NEW YORK (Reuters Health) – In patients with focal epilepsies, the evolution of an abdominal aura into an automotor seizure is highly suggestive of temporal lobe epilepsy (TLE), according to a report published in the January 22nd issue of Neurology.
Previous studies have yielded conflicting results regarding the diagnostic significance of abdominal auras. However, none have examined the evolution of these auras into other seizures and whether these patterns can identify where the seizure is originating in the brain.
Knowing the origin of the seizure, temporal versus extratemporal, is important because epilepsy surgery is much more effective in patients with temporal foci. Imaging modalities can help differentiate between the two, but invasive testing is often required.
Dr. Soheyl Noachtar, from the University of Munich in Germany, and colleagues analyzed the seizure patterns of 491 consecutive patients with focal epilepsies. Based on EEG and MRI results, 223 patients had TLE, 113 had extratemporal epilepsies, and 155 had seizures that could not be localized to one lobe.
In agreement with previous reports, abdominal auras were more common among patients with TLE than among those with extratemporal epilepsy (p < 0.0001). Furthermore, these auras were more often found in patients with mesial TLE than in those with neocortical TLE (p = 0.007).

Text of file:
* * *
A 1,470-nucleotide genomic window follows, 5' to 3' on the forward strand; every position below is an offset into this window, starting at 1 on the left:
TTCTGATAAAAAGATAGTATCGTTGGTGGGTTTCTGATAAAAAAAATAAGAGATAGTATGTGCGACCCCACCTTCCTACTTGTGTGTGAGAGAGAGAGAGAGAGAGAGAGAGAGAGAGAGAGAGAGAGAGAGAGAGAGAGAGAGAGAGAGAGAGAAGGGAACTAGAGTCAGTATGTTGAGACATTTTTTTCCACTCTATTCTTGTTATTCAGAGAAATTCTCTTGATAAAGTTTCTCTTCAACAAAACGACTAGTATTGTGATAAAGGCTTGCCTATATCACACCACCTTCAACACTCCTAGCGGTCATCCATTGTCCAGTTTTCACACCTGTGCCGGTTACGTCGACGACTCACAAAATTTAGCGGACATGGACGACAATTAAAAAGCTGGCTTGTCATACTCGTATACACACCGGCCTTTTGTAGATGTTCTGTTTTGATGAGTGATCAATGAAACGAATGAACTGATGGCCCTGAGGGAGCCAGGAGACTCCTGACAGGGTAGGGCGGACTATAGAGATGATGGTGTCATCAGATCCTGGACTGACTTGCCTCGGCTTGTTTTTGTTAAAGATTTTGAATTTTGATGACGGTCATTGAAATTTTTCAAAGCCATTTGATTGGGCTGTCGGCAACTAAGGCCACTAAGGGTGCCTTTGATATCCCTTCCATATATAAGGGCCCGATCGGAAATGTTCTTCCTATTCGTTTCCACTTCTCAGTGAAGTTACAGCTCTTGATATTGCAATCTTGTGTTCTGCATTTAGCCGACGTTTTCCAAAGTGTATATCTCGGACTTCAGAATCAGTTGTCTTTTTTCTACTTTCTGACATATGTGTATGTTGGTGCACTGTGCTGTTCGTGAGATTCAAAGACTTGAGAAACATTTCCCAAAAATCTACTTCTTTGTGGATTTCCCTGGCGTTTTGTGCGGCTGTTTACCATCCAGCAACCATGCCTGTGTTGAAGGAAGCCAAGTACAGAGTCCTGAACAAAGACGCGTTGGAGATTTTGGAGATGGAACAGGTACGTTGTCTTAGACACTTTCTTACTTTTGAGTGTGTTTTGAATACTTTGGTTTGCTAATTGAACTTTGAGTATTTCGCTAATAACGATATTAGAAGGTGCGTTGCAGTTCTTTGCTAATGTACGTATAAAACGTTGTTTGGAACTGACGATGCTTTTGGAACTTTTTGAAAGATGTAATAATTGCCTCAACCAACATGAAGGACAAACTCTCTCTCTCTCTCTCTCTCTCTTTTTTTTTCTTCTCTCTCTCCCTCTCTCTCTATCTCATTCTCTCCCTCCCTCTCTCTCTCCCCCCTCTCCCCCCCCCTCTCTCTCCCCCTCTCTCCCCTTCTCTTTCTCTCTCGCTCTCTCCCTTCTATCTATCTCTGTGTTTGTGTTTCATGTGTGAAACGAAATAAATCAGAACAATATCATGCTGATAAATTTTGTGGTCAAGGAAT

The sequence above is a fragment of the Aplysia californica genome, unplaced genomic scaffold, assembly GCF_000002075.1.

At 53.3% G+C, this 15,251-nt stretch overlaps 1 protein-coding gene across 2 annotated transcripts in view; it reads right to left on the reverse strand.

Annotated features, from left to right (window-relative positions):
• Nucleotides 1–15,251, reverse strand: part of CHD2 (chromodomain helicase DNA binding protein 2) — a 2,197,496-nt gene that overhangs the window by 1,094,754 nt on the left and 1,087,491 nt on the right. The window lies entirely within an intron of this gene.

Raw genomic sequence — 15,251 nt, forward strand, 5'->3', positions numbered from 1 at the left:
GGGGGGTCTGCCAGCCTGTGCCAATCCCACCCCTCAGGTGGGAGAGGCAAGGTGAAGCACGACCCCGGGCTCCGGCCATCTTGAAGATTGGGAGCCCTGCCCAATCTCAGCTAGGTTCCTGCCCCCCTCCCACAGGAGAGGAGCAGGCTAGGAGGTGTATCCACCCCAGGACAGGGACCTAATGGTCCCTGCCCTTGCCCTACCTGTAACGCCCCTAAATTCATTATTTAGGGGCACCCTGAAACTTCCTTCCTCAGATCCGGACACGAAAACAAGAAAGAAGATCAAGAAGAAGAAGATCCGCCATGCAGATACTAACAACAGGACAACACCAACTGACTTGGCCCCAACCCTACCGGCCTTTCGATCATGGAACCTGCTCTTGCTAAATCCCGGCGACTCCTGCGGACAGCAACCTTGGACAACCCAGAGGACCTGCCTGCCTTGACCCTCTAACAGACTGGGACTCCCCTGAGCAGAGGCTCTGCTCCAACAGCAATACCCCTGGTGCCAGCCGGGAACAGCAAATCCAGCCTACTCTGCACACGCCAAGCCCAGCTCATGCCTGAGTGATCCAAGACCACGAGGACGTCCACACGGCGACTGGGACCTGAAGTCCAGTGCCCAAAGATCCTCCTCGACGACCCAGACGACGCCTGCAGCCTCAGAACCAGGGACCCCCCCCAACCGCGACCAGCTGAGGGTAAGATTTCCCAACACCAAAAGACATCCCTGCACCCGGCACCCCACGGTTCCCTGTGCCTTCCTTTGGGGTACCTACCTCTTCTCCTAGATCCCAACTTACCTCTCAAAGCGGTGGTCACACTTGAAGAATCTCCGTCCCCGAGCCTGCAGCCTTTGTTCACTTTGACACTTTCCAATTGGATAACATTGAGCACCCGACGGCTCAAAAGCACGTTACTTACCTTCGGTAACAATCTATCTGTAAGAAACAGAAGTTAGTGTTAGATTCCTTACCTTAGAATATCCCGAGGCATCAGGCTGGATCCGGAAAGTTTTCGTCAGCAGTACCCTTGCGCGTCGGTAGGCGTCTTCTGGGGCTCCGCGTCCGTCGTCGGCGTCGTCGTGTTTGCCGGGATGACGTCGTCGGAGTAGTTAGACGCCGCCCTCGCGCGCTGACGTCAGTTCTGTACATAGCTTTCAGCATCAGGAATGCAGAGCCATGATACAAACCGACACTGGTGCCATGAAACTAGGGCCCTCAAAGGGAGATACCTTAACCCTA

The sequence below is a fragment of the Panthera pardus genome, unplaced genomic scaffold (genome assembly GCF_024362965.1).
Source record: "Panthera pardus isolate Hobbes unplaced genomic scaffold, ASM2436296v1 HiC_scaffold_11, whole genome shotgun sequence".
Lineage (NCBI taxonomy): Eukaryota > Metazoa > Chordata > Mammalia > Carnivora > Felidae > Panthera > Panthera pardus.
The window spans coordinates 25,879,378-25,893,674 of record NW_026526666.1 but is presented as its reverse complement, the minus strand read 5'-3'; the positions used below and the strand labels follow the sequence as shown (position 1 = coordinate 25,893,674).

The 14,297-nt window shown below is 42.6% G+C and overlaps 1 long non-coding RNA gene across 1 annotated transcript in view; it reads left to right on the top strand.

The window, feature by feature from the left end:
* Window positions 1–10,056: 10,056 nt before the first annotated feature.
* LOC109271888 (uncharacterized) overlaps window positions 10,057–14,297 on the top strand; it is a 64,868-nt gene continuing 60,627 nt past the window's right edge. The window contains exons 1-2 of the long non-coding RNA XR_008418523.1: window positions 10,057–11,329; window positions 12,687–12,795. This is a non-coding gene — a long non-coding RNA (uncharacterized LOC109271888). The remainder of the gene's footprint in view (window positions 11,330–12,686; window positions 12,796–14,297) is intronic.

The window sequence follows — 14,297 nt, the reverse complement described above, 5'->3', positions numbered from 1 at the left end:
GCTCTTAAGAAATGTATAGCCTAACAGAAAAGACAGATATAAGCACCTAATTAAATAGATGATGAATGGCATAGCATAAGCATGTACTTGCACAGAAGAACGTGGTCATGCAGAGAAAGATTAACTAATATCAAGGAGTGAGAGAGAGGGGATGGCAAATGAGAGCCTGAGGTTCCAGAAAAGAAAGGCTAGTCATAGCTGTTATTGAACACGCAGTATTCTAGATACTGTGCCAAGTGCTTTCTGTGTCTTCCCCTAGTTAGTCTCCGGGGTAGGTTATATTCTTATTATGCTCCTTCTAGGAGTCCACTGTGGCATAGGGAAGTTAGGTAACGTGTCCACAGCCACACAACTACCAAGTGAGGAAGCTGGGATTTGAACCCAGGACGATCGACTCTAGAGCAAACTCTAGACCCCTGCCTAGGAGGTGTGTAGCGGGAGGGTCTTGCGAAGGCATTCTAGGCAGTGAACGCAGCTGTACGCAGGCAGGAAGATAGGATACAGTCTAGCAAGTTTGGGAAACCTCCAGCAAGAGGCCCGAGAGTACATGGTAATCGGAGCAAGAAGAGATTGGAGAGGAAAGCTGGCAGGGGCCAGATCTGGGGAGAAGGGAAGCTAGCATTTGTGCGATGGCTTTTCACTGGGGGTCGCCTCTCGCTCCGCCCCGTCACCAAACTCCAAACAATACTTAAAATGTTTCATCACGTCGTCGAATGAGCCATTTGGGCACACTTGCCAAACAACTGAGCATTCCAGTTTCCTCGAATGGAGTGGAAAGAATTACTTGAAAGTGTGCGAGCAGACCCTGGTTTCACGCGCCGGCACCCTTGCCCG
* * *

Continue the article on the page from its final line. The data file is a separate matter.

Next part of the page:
In patients with TLE, at least one abdominal aura evolved into an automotor seizure, the investigators note. In contrast, only two patients in the extratemporal epilepsy group had auras that evolved into automotor seizures.
The presence of abdominal aura was associated with a 73.6% probability of having TLE. However, if the aura evolved into an automotor seizure, the probability rose to 98.3%.
"These results demonstrate that evolution of abdominal aura into automotor seizure permits differentiation between TLE and extratemporal epilepsy, showing that analysis of seizure evolution provides more localizing information than does the frequency of particular seizure types," Dr. Noachtar's team concludes.